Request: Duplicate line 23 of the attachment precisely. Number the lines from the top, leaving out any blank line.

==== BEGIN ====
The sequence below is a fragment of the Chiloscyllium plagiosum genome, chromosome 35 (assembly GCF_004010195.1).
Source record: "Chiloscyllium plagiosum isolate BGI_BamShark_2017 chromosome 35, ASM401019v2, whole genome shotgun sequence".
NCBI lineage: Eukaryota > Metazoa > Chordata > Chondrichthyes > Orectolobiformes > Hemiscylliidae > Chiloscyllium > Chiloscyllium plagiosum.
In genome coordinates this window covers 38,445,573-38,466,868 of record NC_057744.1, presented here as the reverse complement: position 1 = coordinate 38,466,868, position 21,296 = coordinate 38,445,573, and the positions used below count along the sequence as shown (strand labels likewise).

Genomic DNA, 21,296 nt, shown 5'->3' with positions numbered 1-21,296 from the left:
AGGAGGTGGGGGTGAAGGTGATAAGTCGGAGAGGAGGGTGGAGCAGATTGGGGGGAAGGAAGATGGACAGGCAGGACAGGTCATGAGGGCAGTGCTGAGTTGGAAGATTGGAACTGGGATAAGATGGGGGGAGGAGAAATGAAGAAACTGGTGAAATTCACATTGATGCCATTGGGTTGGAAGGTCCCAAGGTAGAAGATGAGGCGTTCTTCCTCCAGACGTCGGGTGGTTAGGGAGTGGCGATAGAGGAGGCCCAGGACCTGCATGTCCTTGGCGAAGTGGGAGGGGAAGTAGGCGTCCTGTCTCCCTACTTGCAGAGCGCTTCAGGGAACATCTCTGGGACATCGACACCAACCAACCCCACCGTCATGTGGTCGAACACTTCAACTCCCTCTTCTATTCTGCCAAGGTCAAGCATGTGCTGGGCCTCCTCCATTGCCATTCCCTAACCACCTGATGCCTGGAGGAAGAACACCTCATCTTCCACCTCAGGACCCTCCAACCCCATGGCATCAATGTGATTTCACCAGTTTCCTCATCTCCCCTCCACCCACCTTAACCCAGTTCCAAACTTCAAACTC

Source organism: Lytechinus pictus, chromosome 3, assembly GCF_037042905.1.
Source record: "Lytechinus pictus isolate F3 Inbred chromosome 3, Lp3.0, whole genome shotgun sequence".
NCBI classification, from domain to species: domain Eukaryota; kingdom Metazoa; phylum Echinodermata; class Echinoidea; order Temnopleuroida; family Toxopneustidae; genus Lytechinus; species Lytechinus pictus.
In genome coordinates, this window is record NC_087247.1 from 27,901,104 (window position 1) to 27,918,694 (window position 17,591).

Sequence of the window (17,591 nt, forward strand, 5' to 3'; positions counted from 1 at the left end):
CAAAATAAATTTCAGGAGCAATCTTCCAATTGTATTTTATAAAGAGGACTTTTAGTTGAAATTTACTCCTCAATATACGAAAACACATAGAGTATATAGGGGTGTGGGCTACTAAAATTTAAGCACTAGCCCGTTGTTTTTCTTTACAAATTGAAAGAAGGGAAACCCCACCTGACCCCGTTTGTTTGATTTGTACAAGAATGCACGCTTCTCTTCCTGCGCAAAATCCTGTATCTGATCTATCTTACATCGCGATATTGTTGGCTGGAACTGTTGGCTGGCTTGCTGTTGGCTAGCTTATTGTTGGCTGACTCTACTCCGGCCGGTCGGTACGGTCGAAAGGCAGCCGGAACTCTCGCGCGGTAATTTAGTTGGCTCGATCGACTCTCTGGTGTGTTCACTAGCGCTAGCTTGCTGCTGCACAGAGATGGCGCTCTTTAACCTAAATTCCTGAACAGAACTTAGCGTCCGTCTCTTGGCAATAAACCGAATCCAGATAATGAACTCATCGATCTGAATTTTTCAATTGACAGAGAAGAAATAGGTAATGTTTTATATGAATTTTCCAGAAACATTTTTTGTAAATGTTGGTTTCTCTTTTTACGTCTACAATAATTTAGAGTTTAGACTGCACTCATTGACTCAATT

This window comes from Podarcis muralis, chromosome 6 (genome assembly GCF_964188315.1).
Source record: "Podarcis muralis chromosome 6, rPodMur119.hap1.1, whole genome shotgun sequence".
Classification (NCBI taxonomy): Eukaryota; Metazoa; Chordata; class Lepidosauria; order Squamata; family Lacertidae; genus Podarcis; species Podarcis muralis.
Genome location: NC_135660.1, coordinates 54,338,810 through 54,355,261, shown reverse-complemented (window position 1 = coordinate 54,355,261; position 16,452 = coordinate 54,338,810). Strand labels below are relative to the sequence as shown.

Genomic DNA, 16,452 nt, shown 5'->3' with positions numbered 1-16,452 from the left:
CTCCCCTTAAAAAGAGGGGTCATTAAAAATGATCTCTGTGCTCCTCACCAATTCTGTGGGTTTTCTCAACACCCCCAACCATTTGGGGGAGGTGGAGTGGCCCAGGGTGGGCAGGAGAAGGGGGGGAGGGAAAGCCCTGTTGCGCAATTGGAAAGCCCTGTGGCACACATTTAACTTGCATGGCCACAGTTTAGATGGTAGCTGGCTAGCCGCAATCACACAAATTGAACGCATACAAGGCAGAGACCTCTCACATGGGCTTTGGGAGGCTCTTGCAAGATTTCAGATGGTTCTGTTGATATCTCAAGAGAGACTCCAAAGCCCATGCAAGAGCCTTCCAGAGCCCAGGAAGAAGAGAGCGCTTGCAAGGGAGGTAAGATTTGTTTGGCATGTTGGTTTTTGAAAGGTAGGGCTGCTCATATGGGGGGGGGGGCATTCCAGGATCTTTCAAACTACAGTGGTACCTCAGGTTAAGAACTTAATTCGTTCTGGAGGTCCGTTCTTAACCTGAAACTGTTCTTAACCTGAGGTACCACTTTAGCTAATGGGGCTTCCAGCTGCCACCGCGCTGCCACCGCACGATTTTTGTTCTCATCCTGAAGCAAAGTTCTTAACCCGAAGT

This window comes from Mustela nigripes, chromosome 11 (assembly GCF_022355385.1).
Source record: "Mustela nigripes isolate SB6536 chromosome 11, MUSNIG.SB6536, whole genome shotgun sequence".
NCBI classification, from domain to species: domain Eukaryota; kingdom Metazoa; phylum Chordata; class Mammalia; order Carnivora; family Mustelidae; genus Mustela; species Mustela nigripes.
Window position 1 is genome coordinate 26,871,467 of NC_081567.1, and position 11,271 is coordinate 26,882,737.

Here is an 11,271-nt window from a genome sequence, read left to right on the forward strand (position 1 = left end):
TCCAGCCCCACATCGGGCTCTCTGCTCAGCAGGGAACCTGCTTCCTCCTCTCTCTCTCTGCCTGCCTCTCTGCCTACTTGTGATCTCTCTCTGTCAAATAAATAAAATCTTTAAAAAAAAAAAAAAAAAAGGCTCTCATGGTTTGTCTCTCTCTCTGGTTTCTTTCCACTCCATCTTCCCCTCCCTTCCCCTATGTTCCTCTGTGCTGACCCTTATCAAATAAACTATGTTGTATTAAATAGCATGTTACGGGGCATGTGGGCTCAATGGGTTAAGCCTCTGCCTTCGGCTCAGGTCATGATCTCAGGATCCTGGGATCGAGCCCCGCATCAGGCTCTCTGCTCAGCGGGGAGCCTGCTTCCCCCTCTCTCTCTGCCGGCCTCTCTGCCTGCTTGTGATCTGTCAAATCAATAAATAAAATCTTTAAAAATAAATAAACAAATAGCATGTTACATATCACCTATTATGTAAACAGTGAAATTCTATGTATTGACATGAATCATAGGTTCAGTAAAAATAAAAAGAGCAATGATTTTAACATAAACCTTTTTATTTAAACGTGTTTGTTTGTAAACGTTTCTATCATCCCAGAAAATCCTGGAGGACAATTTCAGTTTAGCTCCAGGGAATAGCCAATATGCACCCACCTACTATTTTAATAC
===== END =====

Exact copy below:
Here is an 11,271-nt window from a genome sequence, read left to right on the forward strand (position 1 = left end):